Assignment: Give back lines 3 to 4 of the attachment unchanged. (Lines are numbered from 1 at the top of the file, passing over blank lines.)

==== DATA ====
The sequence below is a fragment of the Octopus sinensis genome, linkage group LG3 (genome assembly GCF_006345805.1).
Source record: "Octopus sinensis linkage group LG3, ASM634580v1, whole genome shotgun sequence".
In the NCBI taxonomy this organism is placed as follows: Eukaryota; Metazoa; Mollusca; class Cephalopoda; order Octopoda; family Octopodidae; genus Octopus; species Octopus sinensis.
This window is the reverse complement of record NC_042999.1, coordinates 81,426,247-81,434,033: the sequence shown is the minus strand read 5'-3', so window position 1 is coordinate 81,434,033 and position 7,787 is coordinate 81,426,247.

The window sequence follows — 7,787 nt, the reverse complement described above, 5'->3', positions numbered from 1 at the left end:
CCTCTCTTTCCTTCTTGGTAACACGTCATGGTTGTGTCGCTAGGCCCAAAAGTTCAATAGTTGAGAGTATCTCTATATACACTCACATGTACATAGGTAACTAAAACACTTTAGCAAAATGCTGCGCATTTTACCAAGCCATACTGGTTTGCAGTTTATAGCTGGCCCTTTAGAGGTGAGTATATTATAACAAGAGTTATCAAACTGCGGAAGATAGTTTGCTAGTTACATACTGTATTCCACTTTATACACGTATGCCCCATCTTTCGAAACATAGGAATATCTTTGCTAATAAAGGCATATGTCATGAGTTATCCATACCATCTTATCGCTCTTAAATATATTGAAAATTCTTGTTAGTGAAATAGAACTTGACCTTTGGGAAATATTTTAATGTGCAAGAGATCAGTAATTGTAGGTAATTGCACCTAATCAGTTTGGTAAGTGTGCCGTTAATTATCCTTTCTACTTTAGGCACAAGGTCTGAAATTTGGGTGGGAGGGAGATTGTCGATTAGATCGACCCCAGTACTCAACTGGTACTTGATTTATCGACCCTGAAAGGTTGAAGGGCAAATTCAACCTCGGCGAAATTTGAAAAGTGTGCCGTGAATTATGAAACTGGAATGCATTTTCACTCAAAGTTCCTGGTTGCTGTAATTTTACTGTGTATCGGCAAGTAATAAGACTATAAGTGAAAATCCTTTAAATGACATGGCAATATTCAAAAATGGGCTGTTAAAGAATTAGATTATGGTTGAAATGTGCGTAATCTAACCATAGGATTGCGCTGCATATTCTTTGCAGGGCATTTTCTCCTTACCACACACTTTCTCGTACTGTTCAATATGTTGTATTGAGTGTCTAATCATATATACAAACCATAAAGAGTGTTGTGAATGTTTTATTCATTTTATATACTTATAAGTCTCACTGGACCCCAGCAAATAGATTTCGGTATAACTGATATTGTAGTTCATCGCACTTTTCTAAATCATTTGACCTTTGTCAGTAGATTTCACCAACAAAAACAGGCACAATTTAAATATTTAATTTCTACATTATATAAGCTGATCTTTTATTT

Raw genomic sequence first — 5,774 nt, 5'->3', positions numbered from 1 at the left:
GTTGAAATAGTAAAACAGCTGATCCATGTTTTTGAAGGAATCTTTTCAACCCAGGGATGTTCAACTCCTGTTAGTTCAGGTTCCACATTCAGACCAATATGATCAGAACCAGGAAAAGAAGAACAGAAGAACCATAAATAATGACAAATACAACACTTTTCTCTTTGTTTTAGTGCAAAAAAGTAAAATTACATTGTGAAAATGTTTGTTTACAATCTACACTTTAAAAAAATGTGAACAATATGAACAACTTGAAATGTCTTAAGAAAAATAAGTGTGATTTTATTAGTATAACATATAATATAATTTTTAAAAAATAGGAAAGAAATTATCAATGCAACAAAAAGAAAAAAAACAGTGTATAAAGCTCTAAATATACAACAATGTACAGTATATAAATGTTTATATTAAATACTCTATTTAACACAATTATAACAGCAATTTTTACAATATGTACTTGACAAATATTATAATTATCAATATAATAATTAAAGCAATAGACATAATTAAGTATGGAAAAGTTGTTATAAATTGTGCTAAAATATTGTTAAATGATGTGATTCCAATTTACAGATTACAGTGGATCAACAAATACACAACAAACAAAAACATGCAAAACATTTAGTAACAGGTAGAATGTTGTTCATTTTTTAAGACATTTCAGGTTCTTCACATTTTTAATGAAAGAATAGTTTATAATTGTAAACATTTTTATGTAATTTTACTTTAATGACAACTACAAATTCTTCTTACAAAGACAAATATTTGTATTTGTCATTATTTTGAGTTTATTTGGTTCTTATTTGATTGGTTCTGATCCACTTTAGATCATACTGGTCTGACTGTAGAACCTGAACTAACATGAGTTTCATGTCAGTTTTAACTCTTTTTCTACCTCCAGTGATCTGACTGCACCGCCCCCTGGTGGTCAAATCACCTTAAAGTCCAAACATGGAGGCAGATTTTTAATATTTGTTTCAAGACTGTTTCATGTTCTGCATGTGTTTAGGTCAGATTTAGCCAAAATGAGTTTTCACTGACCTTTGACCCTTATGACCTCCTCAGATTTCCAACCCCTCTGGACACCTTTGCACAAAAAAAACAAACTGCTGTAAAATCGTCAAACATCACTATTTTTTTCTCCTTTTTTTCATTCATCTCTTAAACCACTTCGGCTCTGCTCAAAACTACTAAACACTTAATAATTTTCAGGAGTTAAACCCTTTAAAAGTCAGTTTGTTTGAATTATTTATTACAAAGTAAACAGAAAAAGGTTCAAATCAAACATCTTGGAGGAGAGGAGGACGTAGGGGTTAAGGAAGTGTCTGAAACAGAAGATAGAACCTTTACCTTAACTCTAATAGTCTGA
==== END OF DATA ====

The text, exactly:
In the NCBI taxonomy this organism is placed as follows: Eukaryota; Metazoa; Mollusca; class Cephalopoda; order Octopoda; family Octopodidae; genus Octopus; species Octopus sinensis.
This window is the reverse complement of record NC_042999.1, coordinates 81,426,247-81,434,033: the sequence shown is the minus strand read 5'-3', so window position 1 is coordinate 81,434,033 and position 7,787 is coordinate 81,426,247.